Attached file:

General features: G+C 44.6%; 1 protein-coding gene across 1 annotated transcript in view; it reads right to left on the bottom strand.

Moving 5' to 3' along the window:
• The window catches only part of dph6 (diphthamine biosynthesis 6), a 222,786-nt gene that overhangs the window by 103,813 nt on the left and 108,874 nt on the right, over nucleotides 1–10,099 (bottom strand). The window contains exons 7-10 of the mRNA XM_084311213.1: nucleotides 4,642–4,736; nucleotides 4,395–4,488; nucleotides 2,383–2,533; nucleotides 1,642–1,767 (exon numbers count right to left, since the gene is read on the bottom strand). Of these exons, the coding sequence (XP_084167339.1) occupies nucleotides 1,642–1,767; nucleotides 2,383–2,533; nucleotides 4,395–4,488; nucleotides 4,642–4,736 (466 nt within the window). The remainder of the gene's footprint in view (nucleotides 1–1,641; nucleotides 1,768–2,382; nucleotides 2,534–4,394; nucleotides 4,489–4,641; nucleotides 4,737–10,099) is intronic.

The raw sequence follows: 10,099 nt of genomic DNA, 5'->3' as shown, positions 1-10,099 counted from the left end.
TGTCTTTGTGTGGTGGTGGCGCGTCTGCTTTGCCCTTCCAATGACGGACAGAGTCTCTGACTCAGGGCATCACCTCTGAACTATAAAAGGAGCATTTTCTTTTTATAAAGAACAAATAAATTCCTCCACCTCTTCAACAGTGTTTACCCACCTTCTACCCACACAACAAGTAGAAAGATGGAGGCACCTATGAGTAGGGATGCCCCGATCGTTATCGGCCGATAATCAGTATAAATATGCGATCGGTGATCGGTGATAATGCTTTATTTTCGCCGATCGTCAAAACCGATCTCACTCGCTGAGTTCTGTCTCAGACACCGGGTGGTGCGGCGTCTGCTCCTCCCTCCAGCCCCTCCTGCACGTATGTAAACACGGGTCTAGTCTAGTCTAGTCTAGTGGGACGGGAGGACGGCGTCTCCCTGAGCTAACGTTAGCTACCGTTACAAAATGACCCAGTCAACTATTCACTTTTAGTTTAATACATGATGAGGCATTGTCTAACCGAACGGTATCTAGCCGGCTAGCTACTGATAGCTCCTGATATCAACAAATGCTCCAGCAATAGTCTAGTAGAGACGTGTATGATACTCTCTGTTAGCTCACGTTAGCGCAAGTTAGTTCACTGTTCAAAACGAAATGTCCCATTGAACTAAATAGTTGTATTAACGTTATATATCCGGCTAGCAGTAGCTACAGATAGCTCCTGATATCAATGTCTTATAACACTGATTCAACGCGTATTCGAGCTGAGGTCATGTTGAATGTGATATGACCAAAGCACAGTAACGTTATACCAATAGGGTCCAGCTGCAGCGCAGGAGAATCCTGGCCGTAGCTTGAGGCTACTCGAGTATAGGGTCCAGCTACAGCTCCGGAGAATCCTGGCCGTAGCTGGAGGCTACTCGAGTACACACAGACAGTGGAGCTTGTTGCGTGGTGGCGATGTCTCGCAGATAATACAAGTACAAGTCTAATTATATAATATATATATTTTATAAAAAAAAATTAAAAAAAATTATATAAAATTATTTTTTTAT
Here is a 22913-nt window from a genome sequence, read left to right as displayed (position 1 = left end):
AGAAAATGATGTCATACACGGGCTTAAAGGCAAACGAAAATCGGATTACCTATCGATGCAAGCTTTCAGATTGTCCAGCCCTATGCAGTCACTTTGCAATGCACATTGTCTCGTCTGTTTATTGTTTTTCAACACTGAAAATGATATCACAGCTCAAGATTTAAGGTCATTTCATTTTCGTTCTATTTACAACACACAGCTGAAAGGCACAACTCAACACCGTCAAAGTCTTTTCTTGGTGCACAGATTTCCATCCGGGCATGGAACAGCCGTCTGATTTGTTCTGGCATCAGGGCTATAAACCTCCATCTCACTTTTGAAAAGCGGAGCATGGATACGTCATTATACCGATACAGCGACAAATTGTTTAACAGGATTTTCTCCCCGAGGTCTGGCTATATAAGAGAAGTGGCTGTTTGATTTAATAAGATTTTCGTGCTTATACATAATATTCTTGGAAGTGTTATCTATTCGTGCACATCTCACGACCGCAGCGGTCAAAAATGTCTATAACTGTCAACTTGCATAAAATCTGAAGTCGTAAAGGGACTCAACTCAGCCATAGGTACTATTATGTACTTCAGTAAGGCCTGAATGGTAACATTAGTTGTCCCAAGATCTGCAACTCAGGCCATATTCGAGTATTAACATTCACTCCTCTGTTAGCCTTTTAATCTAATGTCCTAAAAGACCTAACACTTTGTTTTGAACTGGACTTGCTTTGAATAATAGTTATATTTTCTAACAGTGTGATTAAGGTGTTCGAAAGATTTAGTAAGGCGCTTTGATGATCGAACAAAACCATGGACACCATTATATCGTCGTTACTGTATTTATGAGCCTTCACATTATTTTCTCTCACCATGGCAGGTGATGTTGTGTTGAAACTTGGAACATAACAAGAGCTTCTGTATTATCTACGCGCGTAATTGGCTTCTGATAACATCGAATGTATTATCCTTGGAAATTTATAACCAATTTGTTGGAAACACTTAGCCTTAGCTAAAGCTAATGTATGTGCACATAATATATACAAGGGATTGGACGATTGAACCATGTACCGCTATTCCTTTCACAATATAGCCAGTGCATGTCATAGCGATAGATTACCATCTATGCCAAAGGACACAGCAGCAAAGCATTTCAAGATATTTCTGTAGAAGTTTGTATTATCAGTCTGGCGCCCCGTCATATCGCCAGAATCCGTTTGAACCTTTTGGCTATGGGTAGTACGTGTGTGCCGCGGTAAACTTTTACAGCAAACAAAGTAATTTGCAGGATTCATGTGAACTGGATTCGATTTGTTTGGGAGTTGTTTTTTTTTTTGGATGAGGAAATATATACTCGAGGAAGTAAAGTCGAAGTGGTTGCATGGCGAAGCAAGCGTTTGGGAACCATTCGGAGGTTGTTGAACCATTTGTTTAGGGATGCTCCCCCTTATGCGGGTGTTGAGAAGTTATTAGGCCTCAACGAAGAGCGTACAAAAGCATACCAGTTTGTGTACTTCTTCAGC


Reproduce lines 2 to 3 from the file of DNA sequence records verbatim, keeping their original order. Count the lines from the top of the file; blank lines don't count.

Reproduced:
Moving 5' to 3' along the window:
• The window catches only part of dph6 (diphthamine biosynthesis 6), a 222,786-nt gene that overhangs the window by 103,813 nt on the left and 108,874 nt on the right, over nucleotides 1–10,099 (bottom strand). The window contains exons 7-10 of the mRNA XM_084311213.1: nucleotides 4,642–4,736; nucleotides 4,395–4,488; nucleotides 2,383–2,533; nucleotides 1,642–1,767 (exon numbers count right to left, since the gene is read on the bottom strand). Of these exons, the coding sequence (XP_084167339.1) occupies nucleotides 1,642–1,767; nucleotides 2,383–2,533; nucleotides 4,395–4,488; nucleotides 4,642–4,736 (466 nt within the window). The remainder of the gene's footprint in view (nucleotides 1–1,641; nucleotides 1,768–2,382; nucleotides 2,534–4,394; nucleotides 4,489–4,641; nucleotides 4,737–10,099) is intronic.